While I understand that the final decision is your, this authority would allow you to review the following cases where the behavior was less than the high standards of the U.S. Navy and where justified, as authorized by law (10 U.S. Code § 1370(f)(6)), administratively reduce the retired rank to the next lower level.
    The following is a list of officers, the date of the Secretarial Letter of Censure, with quotes from the Letter of Censure:
    a. Rear Admiral (Upper Half) Mark C. Montgomery, USN (Ret), from Censure dated November 19, 2018
    “. . . demonstrated exceedingly poor judgment and leadership by repeatedly and improperly accepting gifts . . . improperly endorsed, provided information to, . . . made false official statements to mislead . . . you also committed the offense of graft, . . . brought discredit upon the Navy. . . “
    b. Rear Admiral (Upper Half) Richard Wren, USN (Ret), from Censure dated June 14, 2018
    “. . . demonstrated exceedingly poor judgment and leadership by repeatedly and improperly accepting gifts . . .you lied and misled the investigator rather than take responsibility for your actions. . . . brought ill-repute and disgrace upon our honored institution. . .led officers under your charge and your leadership to imitate your poor behavior.”
    c. Rear Admiral (Lower Half) Kenneth J. Norton, USN (Ret), from Censure dated November 28, 2017
    “. . . demonstrated exceedingly poor judgment and leadership by repeatedly and improperly accepting gifts. . . attended a private party . . . paid nothing . . . including services of prostitutes . . . you directed your subordinate officers to attend . . . approximately $9,000 on food, alcohol, and the services of prostitutes. . . . lead a reasonable person . . . to believe that you used your public office for private gain. . . provided the worst type of example for subordinate officers . . . deviation from the standards . . . disgrace . . .”
    d. Captain Timothy Conroy, USN (Ret), from Censure dated June 14, 2018
    “. . . demonstrated exceedingly poor judgment and leadership by repeatedly and improperly accepting gifts . . . These events involved excessive alcohol consumption and included the presence of women identified as prostitutes, . . . By encouraging subordinate officers to attend these events, . . . to identify and target other officers. . . It is clear that you did not care about the reputation of the Navy or the example you were setting for subordinate officers.”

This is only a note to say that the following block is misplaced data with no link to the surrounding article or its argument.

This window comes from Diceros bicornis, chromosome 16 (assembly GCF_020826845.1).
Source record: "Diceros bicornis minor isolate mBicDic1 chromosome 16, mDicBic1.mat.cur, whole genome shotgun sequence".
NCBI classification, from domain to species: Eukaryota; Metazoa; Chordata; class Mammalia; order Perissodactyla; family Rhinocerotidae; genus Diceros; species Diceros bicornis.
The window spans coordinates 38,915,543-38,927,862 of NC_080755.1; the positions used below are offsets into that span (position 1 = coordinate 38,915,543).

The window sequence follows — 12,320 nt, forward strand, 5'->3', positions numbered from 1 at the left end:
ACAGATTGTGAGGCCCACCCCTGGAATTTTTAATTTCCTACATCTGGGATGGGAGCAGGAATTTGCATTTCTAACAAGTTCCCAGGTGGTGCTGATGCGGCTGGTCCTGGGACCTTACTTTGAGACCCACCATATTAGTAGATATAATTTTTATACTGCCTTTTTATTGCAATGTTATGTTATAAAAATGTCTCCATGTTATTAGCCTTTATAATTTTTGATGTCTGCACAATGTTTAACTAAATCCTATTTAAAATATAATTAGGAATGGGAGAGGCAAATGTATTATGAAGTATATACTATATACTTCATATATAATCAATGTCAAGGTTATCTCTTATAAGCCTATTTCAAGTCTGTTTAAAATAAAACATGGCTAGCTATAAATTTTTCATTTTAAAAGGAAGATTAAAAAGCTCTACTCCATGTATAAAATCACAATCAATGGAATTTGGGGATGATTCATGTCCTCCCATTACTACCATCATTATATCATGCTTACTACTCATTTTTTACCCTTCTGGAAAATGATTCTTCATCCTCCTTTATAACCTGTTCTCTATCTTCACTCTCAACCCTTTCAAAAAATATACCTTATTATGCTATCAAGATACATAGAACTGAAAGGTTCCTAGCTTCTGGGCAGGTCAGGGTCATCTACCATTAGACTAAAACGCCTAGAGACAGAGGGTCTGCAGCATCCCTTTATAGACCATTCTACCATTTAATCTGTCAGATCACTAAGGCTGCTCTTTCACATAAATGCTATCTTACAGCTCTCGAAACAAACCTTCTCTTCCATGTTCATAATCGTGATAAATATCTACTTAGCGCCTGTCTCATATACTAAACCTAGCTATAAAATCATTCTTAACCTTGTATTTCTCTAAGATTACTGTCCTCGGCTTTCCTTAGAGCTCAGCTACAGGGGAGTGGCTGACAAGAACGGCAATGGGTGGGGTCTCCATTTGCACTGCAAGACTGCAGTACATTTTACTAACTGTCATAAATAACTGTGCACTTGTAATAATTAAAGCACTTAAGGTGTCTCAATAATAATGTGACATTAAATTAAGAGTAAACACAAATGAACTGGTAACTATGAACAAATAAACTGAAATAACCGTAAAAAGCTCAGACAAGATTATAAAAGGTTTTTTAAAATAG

e. Captain Ricardo Martinez, USN (Ret), from Censure dated April 29, 2019
    “From February 2002 to July 2006, . . . you demonstrated exceedingly poor judgment and blatant disregard for principles of ethical conduct. . . . You also committed graft . . . Based on the evidence reviewed, the total value of the gifts you wrongfully received or solicited was $15,845.42. . . . you willfully derelict in your duties. . . .”
    The Sailors of the United States Navy deserve the best leadership available. Based on the behavior documents in the cited Letters of Censure (copies attached), my constitution believes that there was a failure in leadership. It is not in the security interest of the United States to reward those that fail our Sailors and bring discredit to the United States Navy.
    Please provide me with a written response so that I may provide my constitution concerning actions that you have taken or plan to take to reduce the rank of these officers in retirement.

    5 Enclosures Sincerely,
    Letters of Censure

    Ron Johnson

  2. kaygeeret says:

    Does anyone seriously believe that any republican elected to state or federal office in WI will actually act in any way that benefits the residents of the state of WI?

    Of course not. They will simply follow the money and make sure they get a share of the pie. Then they are done.

    RoJo is notorious for never responding to a constituent’s question regarding a substantive issue.

    In fact, they never seem to answer a phone from a WI resident. Apparently I don’t have the secret number given to the wealthy buddies.

    Of the rich, by the rich and for the rich.